Family lawyer organisation, Resolution, has issued two joint notes to assist family lawyers in England and Wales ahead of the end of the Brexit transition/implementation period at 11 pm on 31 December...
(Family Division; Bodey J; 15 December 2005)  FLR (forthcoming)
The couple were married in England, and then went through a separate marriage ceremony in Greece (at the time Greek law would not have recognised the English marriage). The parties lived in Greece, and were later divorced there; following negotiations involving experienced specialist lawyers, the husband and wife signed an agreement purporting to settle all financial issues. As a result of concerns that Greek law did not recognise the original English marriage, and did not purport to dissolve it, Greek lawyers advised the husband to check the legal position in England. His original English lawyer advised issuing a divorce petition in England; eventually a district judge was persuaded to proceed with the divorce on the basis that the parties were in agreement. Immediately prior to the decree absolute, the wife launched a claim for ancillary relief.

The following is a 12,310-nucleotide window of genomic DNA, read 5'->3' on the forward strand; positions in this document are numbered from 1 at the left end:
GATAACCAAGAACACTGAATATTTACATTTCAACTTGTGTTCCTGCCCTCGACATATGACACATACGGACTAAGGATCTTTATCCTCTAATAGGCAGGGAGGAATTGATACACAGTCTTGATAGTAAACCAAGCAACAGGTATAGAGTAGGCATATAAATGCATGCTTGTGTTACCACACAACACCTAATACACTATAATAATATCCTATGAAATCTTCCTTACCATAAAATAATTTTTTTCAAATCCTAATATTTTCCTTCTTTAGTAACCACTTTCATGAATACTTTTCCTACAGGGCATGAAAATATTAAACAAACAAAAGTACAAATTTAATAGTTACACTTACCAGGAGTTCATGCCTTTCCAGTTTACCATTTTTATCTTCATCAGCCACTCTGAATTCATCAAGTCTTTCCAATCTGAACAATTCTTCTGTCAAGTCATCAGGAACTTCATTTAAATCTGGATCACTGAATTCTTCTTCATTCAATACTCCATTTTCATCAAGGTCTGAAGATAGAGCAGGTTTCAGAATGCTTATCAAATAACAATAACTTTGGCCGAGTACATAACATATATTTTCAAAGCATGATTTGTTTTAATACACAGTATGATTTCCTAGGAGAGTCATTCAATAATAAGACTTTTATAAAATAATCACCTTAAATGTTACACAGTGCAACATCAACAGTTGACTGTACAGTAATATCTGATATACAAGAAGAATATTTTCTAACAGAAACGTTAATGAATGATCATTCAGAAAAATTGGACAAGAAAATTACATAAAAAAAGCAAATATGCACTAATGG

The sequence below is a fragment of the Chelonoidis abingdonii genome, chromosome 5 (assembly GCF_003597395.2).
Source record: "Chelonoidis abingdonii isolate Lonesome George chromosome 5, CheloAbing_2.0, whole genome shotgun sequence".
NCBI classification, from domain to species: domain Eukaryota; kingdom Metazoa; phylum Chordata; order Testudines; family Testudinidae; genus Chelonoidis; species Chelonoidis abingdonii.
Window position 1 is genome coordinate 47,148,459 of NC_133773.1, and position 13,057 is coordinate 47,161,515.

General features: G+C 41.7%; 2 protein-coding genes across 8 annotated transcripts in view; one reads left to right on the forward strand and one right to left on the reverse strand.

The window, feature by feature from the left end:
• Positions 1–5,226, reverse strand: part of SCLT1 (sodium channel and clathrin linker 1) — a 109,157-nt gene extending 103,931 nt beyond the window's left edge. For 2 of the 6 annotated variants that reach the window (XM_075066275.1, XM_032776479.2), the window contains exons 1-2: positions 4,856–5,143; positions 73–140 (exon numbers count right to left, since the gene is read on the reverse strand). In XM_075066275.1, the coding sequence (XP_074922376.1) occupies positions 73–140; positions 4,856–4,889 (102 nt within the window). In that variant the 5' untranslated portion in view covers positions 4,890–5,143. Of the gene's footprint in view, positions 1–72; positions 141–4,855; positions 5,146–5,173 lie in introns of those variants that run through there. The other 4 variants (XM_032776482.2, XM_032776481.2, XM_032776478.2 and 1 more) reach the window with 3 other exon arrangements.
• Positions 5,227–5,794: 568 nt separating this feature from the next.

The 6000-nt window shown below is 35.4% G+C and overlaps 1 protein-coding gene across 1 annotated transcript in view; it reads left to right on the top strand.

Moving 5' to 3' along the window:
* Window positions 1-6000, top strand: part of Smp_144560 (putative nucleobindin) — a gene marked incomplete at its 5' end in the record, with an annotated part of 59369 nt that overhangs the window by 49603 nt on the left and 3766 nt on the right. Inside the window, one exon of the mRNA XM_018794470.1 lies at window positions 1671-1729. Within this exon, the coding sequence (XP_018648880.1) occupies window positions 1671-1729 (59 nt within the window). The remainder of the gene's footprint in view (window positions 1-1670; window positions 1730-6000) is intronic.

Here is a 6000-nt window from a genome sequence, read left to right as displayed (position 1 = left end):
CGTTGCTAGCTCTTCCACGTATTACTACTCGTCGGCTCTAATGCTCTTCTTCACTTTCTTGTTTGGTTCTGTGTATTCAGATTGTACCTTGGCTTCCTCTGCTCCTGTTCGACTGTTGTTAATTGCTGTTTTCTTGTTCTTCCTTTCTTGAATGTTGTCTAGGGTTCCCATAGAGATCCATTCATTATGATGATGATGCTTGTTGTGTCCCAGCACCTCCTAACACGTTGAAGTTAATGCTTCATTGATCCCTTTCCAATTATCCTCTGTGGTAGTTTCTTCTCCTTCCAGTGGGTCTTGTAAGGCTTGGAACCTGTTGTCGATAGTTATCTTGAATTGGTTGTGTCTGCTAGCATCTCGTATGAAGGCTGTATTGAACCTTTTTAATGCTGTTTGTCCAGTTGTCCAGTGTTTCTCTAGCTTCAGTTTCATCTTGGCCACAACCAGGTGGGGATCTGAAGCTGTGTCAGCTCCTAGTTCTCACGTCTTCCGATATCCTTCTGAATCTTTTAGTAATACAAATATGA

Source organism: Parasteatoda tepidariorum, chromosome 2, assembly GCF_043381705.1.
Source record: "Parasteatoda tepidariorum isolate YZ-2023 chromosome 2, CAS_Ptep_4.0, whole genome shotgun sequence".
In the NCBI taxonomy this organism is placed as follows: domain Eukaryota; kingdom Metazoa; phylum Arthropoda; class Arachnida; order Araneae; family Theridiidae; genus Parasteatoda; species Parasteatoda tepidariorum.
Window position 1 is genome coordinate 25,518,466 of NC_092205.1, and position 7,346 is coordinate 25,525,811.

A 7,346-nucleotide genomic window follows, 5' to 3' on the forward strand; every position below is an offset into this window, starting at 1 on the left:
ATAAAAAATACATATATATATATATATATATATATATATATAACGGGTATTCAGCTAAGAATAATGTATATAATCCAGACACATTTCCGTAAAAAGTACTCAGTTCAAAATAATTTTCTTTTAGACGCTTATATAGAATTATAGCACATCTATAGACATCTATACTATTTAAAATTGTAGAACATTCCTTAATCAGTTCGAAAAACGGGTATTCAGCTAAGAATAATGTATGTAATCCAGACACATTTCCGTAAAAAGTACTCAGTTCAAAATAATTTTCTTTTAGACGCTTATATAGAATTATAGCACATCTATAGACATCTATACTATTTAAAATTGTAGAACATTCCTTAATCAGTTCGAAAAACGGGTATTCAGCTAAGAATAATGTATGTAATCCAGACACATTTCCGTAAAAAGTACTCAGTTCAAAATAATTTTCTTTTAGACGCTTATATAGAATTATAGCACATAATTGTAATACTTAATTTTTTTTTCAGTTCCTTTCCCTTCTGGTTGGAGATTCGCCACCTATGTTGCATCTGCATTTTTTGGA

Under Brussels 2, the English court must recognise the Greek divorce and should have declined jurisdiction as being second seised. In English law there was only one marital status created by a valid marriage recognised by English law, and if that marital status were put to an end by an overseas court in circumstances where the overseas divorce was recognised here, then the effect was to terminate the marriage tie for all purposes, not only there but also in this jurisdiction. The wife would not be given leave to apply for financial relief, notwithstanding that she had not had full disclosure of the husband's assets; as it was more likely than not that she would ultimately be held to the finality of the Greek agreement.